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Cognitive decline among persons 65 years or older is a major health care issue. Effective treatment with medication remains mostly elusive. So, there is an emphasis on finding effective primary prevention strategies for cognitive decline that would greatly benefit individuals and society.
It has long been known that physical activity slows or prevents cognitive decline. Researchers have attempted to find out what type of physical activity is most effective in preventing this brain decline. Resistance training is surfacing as the most likely candidate.
One way that cognition might improve as a result of resistance training is through the muscle release of myokines. These messenger molecules are released into the bloodstream to travel to all organ systems including the brain where they have a positive effect on brain function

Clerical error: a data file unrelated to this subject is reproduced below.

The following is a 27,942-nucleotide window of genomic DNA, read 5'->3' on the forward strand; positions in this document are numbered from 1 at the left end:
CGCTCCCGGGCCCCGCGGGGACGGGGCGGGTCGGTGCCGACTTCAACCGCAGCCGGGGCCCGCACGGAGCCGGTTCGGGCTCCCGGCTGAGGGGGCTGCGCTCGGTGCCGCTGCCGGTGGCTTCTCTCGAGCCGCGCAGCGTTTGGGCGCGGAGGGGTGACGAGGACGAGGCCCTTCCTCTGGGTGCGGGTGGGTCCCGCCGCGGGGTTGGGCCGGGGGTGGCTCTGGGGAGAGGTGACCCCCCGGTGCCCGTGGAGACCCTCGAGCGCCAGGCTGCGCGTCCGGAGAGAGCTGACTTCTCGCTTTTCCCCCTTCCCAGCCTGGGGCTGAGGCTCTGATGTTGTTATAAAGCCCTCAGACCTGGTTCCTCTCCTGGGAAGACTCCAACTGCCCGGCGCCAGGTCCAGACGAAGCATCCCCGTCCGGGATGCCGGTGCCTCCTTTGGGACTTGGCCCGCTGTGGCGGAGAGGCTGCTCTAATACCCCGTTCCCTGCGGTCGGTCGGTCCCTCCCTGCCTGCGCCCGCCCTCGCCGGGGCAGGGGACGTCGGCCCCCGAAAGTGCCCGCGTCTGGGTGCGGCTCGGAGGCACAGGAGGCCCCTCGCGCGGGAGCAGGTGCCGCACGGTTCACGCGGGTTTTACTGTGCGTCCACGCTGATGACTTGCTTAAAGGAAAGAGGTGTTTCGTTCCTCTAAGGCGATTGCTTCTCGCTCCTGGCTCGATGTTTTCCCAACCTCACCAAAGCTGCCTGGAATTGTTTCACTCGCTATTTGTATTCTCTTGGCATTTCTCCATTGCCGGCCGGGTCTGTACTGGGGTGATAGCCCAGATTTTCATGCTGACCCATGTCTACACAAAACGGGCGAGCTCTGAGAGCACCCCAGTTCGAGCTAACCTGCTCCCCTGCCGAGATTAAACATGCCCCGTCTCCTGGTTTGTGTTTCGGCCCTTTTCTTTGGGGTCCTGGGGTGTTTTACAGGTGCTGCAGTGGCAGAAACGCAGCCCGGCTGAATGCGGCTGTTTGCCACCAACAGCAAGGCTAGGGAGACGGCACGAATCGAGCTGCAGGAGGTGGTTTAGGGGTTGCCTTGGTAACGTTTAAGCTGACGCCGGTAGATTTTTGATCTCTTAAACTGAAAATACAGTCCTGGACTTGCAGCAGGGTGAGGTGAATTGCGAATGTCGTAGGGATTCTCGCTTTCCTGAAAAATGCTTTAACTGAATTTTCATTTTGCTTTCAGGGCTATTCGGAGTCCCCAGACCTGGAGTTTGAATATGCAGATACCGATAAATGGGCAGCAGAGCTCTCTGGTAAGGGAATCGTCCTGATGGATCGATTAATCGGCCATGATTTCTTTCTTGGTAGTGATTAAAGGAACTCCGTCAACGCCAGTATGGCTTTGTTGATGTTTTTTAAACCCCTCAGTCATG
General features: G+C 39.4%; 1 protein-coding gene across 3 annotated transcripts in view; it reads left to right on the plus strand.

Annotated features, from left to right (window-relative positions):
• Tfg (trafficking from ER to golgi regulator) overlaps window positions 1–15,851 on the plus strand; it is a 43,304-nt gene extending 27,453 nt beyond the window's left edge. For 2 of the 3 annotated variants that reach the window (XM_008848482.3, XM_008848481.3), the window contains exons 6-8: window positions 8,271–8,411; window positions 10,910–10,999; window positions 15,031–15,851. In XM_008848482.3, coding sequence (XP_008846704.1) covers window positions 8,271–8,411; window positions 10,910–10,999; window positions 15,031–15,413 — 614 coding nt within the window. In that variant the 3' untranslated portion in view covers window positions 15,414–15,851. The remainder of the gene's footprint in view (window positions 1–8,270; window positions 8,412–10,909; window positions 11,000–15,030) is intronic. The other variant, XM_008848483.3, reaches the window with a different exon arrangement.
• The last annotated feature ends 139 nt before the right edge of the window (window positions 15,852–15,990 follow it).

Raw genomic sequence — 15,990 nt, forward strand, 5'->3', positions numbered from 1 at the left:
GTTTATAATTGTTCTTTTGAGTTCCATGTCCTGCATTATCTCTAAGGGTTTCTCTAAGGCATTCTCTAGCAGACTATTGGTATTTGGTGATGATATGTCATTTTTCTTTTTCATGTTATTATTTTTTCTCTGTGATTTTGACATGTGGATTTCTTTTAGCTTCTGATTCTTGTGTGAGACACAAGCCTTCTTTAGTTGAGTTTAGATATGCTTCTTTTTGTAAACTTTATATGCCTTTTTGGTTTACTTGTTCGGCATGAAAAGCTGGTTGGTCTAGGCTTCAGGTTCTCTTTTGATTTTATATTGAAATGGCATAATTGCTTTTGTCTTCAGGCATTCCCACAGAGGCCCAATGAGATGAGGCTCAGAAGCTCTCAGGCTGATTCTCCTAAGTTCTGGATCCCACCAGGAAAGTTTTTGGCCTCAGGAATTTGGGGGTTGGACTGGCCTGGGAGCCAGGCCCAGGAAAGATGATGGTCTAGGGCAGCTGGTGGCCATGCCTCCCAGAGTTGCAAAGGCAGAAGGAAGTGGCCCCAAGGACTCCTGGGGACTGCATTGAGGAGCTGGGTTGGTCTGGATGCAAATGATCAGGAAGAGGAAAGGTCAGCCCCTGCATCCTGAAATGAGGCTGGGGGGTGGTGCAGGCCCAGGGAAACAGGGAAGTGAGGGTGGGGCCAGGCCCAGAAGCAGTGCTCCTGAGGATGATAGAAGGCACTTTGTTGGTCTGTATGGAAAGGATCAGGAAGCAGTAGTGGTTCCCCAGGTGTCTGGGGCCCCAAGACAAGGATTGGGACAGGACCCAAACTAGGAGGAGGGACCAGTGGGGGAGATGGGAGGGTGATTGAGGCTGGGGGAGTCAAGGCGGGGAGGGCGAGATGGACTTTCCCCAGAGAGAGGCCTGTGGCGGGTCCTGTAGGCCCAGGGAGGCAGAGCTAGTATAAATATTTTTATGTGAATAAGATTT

A recent meta-analysis showed a positive effect of resistance training on composite cognitive scores, cognitive screening measures, and measures of executive function, but no effect on measures of working memory. This may be due to the cognitive demands of resistance training, which requires planning and focusing on the details of lifting weights and body positioning. This form of attention training may explain why overall cognition and executive function are improved while working memory, which does not play an important role in resistance training, is not improved.
Yoon DH, Lee JY, Song W. Effects of Resistance Exercise Training on Cognitive Function and Physical Performance in Cognitive Frailty: A Randomized Controlled Trial. J Nutr Health Aging. 2018;22(8):944-951. doi: 10.1007/s12603-018-1090-9. PMID: 30272098.
Landrigan JF, Bell T, Crowe M, Clay OJ, Mirman D. Lifting cognition: a meta-analysis of effects of resistance exercise on cognition. Psychol Res. 2020 Jul;84(5):1167-1183. doi: 10.1007/s00426-019-01145-x. Epub 2019 Jan 9. PMID: 30627769.